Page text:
Judge: Amendment 5 too confusing for ballot
A judge in Tallahassee today struck the so-called tax swap from the Nov. 4 ballot, saying the language was "misleading" and didn't give voters "fair notice of the content and sweep of the proposal."
The amendment asked voters to eliminate the state-set school property tax forever and directed the Legislature to replace the education money with $9 billion to $11 billion gained from other taxes and budget cuts. But the replacement money, called the "education hold harmless amount," was only guaranteed for one budget year, in 2010-2011. Yet the ballot language didn't list this crucial restriction.
Leon Circuit Judge John C. Cooper ruled that voters might not realize that nothing prohibited the Legislature from cutting education money to less than the "hold harmless" amount, starting in 2011-12.
Democratic state Sen. Charlie Justice represents parts of Tampa and St. Peterburg in the Florida Legislature. He agrees with Dan Gelber, the former House Minority Leader, that there is a lack of trust that the Legislature will do the right thing in finding a way to make up the funding that would evaporate if the amendment were to pass.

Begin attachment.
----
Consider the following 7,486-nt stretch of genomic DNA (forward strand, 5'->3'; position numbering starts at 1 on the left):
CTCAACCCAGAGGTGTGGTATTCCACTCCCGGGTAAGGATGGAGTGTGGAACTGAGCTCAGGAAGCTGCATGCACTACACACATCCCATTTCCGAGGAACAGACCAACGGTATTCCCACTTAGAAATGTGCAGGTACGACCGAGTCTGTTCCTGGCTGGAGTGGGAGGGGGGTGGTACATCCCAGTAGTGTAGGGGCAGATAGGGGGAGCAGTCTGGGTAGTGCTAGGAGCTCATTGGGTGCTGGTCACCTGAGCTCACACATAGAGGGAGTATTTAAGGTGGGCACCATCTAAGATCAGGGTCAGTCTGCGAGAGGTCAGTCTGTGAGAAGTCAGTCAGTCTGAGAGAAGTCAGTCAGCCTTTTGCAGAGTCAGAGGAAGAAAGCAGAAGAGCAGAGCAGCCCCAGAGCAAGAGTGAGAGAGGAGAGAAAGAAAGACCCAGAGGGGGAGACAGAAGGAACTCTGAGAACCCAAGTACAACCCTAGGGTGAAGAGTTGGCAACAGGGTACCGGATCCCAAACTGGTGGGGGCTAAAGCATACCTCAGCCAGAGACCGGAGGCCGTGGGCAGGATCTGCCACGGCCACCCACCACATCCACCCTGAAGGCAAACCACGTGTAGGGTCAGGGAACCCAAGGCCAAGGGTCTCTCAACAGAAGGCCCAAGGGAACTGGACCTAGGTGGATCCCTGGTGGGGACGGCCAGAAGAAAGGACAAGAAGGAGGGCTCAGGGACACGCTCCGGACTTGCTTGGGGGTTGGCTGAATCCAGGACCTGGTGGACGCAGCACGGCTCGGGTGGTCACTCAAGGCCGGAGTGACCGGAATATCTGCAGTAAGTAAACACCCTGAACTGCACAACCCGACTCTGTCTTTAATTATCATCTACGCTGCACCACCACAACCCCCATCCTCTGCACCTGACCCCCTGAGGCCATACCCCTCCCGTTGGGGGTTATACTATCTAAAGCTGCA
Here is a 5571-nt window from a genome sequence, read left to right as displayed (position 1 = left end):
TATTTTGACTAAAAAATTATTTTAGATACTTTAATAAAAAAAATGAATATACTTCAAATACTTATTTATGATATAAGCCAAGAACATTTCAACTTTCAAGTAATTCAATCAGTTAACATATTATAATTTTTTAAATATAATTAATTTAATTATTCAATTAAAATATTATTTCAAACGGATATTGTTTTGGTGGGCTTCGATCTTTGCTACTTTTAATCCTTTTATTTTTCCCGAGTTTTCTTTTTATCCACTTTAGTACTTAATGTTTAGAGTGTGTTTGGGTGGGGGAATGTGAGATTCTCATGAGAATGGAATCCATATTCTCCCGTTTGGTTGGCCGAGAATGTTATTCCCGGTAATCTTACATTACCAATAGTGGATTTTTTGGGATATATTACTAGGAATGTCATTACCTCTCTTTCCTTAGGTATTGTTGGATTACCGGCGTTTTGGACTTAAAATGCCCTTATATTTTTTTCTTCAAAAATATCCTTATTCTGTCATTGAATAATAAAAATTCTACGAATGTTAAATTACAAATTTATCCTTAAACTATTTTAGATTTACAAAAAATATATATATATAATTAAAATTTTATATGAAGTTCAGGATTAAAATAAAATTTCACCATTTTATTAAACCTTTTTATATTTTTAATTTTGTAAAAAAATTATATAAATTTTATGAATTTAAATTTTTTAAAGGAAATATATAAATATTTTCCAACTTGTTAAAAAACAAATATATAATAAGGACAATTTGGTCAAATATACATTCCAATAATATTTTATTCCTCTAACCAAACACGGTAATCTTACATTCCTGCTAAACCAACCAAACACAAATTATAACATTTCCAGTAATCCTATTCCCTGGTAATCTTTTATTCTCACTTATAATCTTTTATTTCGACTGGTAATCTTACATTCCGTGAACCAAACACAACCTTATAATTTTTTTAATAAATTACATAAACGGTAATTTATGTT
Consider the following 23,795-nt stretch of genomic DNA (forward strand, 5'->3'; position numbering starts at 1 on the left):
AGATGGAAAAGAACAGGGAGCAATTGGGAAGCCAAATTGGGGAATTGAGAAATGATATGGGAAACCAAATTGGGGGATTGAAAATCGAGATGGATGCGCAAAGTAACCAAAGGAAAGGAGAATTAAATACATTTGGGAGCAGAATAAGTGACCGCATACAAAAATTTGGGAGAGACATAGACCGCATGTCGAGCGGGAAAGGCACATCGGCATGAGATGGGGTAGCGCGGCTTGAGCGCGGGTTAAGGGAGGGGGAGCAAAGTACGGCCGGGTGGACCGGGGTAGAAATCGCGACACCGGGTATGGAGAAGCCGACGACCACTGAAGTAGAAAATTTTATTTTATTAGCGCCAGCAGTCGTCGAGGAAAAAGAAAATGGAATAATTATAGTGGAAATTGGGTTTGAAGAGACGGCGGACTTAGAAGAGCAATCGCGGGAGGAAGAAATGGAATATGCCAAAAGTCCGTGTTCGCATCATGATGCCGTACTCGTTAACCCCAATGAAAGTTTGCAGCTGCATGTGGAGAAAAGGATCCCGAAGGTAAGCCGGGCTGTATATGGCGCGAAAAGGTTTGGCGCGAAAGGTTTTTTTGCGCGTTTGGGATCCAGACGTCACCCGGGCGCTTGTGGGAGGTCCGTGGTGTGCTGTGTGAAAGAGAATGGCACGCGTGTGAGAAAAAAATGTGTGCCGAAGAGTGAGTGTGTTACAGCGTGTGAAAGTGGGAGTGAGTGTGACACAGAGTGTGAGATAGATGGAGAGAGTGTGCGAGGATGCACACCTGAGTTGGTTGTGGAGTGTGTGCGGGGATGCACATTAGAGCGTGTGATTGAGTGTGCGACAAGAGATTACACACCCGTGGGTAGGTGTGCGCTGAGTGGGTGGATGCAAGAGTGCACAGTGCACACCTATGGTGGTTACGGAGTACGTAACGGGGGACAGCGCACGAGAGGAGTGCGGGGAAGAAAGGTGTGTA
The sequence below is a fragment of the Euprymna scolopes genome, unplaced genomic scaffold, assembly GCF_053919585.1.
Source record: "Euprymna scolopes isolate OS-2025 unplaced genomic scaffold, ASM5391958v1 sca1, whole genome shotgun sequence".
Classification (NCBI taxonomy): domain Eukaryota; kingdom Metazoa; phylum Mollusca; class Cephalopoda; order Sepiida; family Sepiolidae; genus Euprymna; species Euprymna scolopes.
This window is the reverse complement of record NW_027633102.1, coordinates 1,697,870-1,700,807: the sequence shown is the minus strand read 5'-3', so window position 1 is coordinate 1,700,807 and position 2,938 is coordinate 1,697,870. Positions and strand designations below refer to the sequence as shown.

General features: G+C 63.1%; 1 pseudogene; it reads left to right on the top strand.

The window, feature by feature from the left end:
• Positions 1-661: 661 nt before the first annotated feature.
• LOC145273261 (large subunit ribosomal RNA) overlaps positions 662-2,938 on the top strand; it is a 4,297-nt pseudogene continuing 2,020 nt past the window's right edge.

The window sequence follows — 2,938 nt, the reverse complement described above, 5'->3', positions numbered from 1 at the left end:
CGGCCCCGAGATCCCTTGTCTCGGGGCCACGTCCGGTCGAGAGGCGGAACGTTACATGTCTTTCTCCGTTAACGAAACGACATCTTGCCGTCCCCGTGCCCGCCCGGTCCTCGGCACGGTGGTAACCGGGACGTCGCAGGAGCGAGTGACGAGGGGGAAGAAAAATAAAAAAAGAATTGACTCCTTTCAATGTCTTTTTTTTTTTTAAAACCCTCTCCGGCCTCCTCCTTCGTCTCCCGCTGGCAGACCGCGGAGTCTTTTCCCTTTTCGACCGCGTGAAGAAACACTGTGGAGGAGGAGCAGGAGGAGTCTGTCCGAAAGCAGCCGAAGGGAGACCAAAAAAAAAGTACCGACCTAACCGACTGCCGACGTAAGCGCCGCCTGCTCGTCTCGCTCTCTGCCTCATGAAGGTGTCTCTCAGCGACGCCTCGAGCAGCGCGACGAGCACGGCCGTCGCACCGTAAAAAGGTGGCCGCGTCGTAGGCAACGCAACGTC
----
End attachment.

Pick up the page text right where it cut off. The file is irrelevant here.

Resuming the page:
WMNF attempted to speak with the Florida Association of Realtors, who strongly supports Amendment 5. We were unable to make contact, but the organizationâs president, Chuck Bonfiglio, has said, "Homeownership is a fundamental right, and Floridians deserve a say on how their property is taxed ... We are shocked that the court decided to deny property ownersâ the ability to dramatically lower their property tax rates."
Amendment 5 is the brainchild of the Florida Taxation and Budget Reform Commission, a 26-member committee headed this year by former GOP House Speaker Allen Bense.
The group was charged with examining the appropriateness of the tax structure of the state. Meeting for the first time in two decades, and theoretically insulated from political pressures, there was great expectations about what that group might produce in these fiscally challenging times for Florida.
But to many, the Commission dropped the ball.
GOP State Representative Frank Atkinsson supports Amendment 5. He says nobody should be concerned about whether the Legislature will continue to fund education if the measure passes.
Meanwhile, state economists plan to meet Friday to determine just how deep Floridaâs dwindling state budget is. The Legislatureâs chief economist, Amy Baker, recently said the deficit could be as much as $1.2 billion due to record high fuel prices and the tanking housing market.
Justice says all of this information is a reminder of how Florida is simply too dependent on sales taxes to fund its operations.
State officials have already said they will appeal todayâs decision.comments powered by Disqus